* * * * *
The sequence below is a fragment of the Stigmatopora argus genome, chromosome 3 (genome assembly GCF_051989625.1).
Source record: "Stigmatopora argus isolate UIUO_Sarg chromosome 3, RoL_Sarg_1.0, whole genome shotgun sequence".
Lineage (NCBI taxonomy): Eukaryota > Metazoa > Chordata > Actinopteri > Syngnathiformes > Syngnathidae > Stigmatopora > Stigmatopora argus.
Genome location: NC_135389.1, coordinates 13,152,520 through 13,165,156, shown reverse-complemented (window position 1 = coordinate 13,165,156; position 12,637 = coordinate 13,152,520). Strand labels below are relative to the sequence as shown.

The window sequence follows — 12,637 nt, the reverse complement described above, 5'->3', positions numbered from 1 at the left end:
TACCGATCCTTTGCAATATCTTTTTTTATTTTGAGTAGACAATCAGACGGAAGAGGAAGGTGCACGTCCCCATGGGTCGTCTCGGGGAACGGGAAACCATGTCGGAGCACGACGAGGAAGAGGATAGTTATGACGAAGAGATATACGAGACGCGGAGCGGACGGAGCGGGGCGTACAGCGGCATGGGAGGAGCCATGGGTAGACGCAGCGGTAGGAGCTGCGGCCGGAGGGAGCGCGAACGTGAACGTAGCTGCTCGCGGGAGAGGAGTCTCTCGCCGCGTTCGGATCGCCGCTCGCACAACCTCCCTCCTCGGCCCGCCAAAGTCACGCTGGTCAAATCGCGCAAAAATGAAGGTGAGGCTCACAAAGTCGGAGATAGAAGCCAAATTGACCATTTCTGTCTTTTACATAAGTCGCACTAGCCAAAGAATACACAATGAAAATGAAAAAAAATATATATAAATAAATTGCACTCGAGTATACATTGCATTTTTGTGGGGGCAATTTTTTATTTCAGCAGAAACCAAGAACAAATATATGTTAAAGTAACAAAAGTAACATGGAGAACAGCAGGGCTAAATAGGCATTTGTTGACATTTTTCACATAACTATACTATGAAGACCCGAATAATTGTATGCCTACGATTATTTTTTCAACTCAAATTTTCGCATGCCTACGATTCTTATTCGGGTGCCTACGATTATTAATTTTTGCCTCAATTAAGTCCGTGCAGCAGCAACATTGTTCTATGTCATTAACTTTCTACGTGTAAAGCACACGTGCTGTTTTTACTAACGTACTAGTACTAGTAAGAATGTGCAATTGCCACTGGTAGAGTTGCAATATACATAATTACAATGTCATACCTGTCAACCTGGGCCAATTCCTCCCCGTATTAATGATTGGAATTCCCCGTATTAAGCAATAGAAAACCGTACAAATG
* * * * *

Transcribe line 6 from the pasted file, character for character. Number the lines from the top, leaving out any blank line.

TACCGATCCTTTGCAATATCTTTTTTTATTTTGAGTAGACAATCAGACGGAAGAGGAAGGTGCACGTCCCCATGGGTCGTCTCGGGGAACGGGAAACCATGTCGGAGCACGACGAGGAAGAGGATAGTTATGACGAAGAGATATACGAGACGCGGAGCGGACGGAGCGGGGCGTACAGCGGCATGGGAGGAGCCATGGGTAGACGCAGCGGTAGGAGCTGCGGCCGGAGGGAGCGCGAACGTGAACGTAGCTGCTCGCGGGAGAGGAGTCTCTCGCCGCGTTCGGATCGCCGCTCGCACAACCTCCCTCCTCGGCCCGCCAAAGTCACGCTGGTCAAATCGCGCAAAAATGAAGGTGAGGCTCACAAAGTCGGAGATAGAAGCCAAATTGACCATTTCTGTCTTTTACATAAGTCGCACTAGCCAAAGAATACACAATGAAAATGAAAAAAAATATATATAAATAAATTGCACTCGAGTATACATTGCATTTTTGTGGGGGCAATTTTTTATTTCAGCAGAAACCAAGAACAAATATATGTTAAAGTAACAAAAGTAACATGGAGAACAGCAGGGCTAAATAGGCATTTGTTGACATTTTTCACATAACTATACTATGAAGACCCGAATAATTGTATGCCTACGATTATTTTTTCAACTCAAATTTTCGCATGCCTACGATTCTTATTCGGGTGCCTACGATTATTAATTTTTGCCTCAATTAAGTCCGTGCAGCAGCAACATTGTTCTATGTCATTAACTTTCTACGTGTAAAGCACACGTGCTGTTTTTACTAACGTACTAGTACTAGTAAGAATGTGCAATTGCCACTGGTAGAGTTGCAATATACATAATTACAATGTCATACCTGTCAACCTGGGCCAATTCCTCCCCGTATTAATGATTGGAATTCCCCGTATTAAGCAATAGAAAACCGTACAAATG